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Knowing the aforementioned principles, whilst watching narrowing or widening spread sizes, coupled with the associative volume (effort), will provide you with a fresh insight into price mechanics.

Automatically Displaying Highs & Lows
To draw automatic highs and lows: • Select Tools > Show Highs & Lows > Show from the menu.

A number of lines will be drawn on the screen, and you will most probably find that there are too many to begin with. To adjust the number of lines drawn, select: • Tools > Show Highs & Lows > Adjust Sensitivity from the menu.

Use the spin control to adjust the sensitivity level from 1 to 20, where 1 is the least sensitive and 20 is the most sensitive.

Trend Clusters
Trend clusters are discussed in the “Master the Markets” book in some depth. Basically, these areas are an extension of support and resistance, but applied to trends, rather than highs and lows. Where historical trend lines intersect, we call this a ‘trend cluster’, and display a rectangular block on the chart to signify this. Trend clusters represent strong areas of resistive price levels. The chart below shows the clusters and the highs/lows features displayed together.

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There are a number of things to look out for when using the cluster facility: • When the price is in the vicinity of a trend cluster, there will be a good chance that price action will retreat from the cluster, on narrowing spreads and a reduction of volume. If the prices break past the cluster, they will tend to continue in the same direction, until further support or resistance is encountered. There are examples of this sort of thing happening in the chart on the previous page. In situations where the clusters and the show high/lows feature are displayed at the same price level, one can assume that there is a greater possibility of prices reversing. Prices can often be seen to meander between a narrow, confined area, such as in the chart below. On occasion, the price will punch straight through the cluster on a wide spread with significantly increased volume (see chart below.) When prices are in the vicinity of a cluster, they will normally be extremely resistive to price penetration – see the rectangular area that is shown top centre in the following chart for an example of this sort of observation.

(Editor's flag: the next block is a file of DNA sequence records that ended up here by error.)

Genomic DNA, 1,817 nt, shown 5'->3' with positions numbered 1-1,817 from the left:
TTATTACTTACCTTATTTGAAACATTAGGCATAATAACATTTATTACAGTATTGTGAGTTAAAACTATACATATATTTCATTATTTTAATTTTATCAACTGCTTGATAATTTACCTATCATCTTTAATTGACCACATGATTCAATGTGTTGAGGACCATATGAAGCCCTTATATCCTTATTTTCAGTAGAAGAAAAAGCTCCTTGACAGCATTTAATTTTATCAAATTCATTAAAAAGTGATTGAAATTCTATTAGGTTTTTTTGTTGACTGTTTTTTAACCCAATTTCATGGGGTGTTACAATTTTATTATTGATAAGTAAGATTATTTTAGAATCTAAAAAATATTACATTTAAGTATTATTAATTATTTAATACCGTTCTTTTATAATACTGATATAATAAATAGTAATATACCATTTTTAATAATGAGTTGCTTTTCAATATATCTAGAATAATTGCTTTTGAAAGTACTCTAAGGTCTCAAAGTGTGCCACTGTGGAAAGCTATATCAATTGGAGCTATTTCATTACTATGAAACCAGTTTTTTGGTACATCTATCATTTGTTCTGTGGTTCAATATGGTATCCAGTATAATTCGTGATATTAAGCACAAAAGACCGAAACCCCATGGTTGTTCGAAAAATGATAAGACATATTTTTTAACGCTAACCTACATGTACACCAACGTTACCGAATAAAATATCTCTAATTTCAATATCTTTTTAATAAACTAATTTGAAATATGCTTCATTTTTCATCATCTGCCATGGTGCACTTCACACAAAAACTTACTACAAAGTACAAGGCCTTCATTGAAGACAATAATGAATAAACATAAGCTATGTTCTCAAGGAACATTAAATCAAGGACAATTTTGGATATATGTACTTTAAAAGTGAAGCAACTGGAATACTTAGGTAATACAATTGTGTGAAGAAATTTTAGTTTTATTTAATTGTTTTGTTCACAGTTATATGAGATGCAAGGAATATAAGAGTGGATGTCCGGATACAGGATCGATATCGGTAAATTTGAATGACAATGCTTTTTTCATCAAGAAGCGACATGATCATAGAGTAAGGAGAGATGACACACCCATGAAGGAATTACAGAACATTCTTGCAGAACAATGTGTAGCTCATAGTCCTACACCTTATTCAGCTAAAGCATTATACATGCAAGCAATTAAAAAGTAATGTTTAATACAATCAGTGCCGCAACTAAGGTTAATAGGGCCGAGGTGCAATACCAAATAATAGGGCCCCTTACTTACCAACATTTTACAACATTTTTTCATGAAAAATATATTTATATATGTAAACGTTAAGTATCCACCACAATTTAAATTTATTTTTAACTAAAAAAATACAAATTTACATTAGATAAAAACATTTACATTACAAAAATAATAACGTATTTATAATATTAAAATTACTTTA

• • •

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Displaying Trend Clusters
To display trend clusters, click the cluster drawing tool as shown in the toolbar below:

Then, choose the desired sensitivity level from the drop-down menu.

Tip
For more detailed information regarding the use of trend clusters, refer to the “Master the Markets” book.

Pivot Point Levels
Pivot points are a popular means of showing where the limits of trading ranges are likely to be. Prices tend to revolve around a pivot, which is calculated in accordance with the previous day’s action. Above the pivot are key points of resistance, which are marked as R1, R2, and R3 (which is the most extreme point of resistance that is likely to be met during the current trading session.) Below the pivot are key points of support, which are marked as S1, S2, and S3 (which is the most extreme point of support that is likely to be met during the current trading session.) The chart below shows what pivot points look like:

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Pivot points can be used to gain insight into potential price direction, just like the support/resistance tools that have been discussed previously. Similar sorts of principles apply: • • • When the price is in the vicinity of R1, R2, or R3, there is a good chance that price action will turn downwards if the spread narrows and the amount of volume reduces. Similarly, when the price is in the vicinity of S1, S2, or S3, the price action is likely to turn upwards if the spread narrows and the amount of volume reduces. If the price penetrates through a level, especially on high volume and a wide spread, one can usually use the next level as a price target. For example, if the price moves down through R2, one could expect the price to carry on moving down to a price target indicated by R1. In the same way, if the price moves up through the Pivot (P), one could expect the price to carry on moving up to the price target indicated by R1. If price continues to move up through R1, one would then use R2 as the next price target. Lastly, if the price continues to move up through R2, one would then consider using R3 as the next price target. An example of this sort of price movement can be seen in the left side of the chart on the previous page.